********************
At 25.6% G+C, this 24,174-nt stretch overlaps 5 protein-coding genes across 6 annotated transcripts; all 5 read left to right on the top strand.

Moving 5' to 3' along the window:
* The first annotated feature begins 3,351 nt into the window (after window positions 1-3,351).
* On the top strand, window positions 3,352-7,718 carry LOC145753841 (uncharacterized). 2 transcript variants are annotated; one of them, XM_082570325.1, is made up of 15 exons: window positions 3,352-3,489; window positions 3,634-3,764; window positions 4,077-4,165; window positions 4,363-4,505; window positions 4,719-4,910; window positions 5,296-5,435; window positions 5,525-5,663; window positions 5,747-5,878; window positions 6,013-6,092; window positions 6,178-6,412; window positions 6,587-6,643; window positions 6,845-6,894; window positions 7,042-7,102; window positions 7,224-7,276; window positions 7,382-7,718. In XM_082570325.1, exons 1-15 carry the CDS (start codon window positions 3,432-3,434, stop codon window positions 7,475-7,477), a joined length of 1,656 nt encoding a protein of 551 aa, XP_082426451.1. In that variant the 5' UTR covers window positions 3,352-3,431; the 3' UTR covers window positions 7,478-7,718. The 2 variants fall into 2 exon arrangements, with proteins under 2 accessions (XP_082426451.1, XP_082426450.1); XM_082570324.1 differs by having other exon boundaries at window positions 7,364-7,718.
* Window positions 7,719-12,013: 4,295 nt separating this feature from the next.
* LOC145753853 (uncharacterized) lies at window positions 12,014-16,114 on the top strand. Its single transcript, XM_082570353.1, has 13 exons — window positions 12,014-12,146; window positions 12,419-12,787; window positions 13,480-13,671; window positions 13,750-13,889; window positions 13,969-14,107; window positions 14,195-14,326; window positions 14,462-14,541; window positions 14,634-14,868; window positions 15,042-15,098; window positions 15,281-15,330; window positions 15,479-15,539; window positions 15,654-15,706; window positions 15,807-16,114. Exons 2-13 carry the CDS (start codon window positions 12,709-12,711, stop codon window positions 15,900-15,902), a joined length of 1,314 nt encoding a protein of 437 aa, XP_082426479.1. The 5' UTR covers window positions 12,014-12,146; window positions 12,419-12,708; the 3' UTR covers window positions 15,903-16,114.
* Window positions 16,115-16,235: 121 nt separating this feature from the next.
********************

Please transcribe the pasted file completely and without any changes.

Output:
At 25.6% G+C, this 24,174-nt stretch overlaps 5 protein-coding genes across 6 annotated transcripts; all 5 read left to right on the top strand.

Moving 5' to 3' along the window:
* The first annotated feature begins 3,351 nt into the window (after window positions 1-3,351).
* On the top strand, window positions 3,352-7,718 carry LOC145753841 (uncharacterized). 2 transcript variants are annotated; one of them, XM_082570325.1, is made up of 15 exons: window positions 3,352-3,489; window positions 3,634-3,764; window positions 4,077-4,165; window positions 4,363-4,505; window positions 4,719-4,910; window positions 5,296-5,435; window positions 5,525-5,663; window positions 5,747-5,878; window positions 6,013-6,092; window positions 6,178-6,412; window positions 6,587-6,643; window positions 6,845-6,894; window positions 7,042-7,102; window positions 7,224-7,276; window positions 7,382-7,718. In XM_082570325.1, exons 1-15 carry the CDS (start codon window positions 3,432-3,434, stop codon window positions 7,475-7,477), a joined length of 1,656 nt encoding a protein of 551 aa, XP_082426451.1. In that variant the 5' UTR covers window positions 3,352-3,431; the 3' UTR covers window positions 7,478-7,718. The 2 variants fall into 2 exon arrangements, with proteins under 2 accessions (XP_082426451.1, XP_082426450.1); XM_082570324.1 differs by having other exon boundaries at window positions 7,364-7,718.
* Window positions 7,719-12,013: 4,295 nt separating this feature from the next.
* LOC145753853 (uncharacterized) lies at window positions 12,014-16,114 on the top strand. Its single transcript, XM_082570353.1, has 13 exons — window positions 12,014-12,146; window positions 12,419-12,787; window positions 13,480-13,671; window positions 13,750-13,889; window positions 13,969-14,107; window positions 14,195-14,326; window positions 14,462-14,541; window positions 14,634-14,868; window positions 15,042-15,098; window positions 15,281-15,330; window positions 15,479-15,539; window positions 15,654-15,706; window positions 15,807-16,114. Exons 2-13 carry the CDS (start codon window positions 12,709-12,711, stop codon window positions 15,900-15,902), a joined length of 1,314 nt encoding a protein of 437 aa, XP_082426479.1. The 5' UTR covers window positions 12,014-12,146; window positions 12,419-12,708; the 3' UTR covers window positions 15,903-16,114.
* Window positions 16,115-16,235: 121 nt separating this feature from the next.